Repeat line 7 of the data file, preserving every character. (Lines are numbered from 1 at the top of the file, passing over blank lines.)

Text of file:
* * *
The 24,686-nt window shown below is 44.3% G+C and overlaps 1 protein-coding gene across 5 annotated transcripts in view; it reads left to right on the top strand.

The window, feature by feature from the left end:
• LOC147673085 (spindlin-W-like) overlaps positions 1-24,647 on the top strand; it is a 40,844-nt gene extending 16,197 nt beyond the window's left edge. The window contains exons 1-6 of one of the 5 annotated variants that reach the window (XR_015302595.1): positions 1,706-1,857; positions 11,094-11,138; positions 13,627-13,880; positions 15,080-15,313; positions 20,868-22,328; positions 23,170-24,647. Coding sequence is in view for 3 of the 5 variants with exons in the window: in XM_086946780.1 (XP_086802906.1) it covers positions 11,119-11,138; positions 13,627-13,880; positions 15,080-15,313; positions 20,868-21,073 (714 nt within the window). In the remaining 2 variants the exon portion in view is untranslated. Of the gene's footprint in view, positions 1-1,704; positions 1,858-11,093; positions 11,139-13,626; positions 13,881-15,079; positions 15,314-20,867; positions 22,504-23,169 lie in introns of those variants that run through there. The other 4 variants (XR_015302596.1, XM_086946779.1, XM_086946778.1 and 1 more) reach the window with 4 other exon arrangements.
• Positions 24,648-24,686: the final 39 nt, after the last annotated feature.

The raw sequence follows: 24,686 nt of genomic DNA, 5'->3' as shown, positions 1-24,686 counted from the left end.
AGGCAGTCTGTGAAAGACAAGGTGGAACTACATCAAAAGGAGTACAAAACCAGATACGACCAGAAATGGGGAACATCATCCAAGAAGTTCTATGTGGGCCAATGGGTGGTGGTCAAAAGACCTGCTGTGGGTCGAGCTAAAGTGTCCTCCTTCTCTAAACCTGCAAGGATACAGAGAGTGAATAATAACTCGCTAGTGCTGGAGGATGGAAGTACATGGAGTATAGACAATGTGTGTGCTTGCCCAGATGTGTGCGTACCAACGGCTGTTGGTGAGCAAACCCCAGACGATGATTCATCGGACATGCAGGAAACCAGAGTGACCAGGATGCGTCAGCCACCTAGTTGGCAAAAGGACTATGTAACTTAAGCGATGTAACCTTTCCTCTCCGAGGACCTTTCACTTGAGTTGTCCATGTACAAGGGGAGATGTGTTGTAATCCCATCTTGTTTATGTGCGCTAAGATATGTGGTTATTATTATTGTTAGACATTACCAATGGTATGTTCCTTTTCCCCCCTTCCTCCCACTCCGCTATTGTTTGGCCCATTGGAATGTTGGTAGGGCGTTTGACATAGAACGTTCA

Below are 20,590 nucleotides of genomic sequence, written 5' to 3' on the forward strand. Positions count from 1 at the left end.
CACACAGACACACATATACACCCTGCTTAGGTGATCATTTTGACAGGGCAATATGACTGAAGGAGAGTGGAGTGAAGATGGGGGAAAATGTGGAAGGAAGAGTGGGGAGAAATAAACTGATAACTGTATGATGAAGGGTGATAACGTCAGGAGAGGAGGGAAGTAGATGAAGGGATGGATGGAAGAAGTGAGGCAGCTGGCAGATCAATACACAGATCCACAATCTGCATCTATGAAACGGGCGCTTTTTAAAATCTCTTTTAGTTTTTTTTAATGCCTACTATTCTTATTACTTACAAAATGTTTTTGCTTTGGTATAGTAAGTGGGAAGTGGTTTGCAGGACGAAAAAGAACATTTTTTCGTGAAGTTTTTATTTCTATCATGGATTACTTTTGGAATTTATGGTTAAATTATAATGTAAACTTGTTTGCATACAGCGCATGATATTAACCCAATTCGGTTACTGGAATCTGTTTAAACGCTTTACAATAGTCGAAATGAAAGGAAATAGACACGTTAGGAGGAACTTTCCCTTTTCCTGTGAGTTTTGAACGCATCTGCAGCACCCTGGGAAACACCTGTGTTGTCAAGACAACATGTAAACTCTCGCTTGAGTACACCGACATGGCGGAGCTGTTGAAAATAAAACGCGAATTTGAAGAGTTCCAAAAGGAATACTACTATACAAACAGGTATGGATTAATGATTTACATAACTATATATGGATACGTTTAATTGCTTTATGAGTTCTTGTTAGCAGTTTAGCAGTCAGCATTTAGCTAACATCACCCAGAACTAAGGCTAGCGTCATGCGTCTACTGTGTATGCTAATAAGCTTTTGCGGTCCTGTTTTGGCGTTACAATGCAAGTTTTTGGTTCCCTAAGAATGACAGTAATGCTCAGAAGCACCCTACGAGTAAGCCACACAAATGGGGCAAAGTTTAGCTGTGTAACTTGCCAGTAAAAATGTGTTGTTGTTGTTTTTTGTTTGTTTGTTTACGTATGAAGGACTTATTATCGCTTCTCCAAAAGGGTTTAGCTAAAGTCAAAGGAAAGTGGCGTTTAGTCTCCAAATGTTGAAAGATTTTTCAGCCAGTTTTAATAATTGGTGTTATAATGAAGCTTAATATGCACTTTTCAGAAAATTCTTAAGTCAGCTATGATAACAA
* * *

Below are 20,590 nucleotides of genomic sequence, written 5' to 3' on the forward strand. Positions count from 1 at the left end.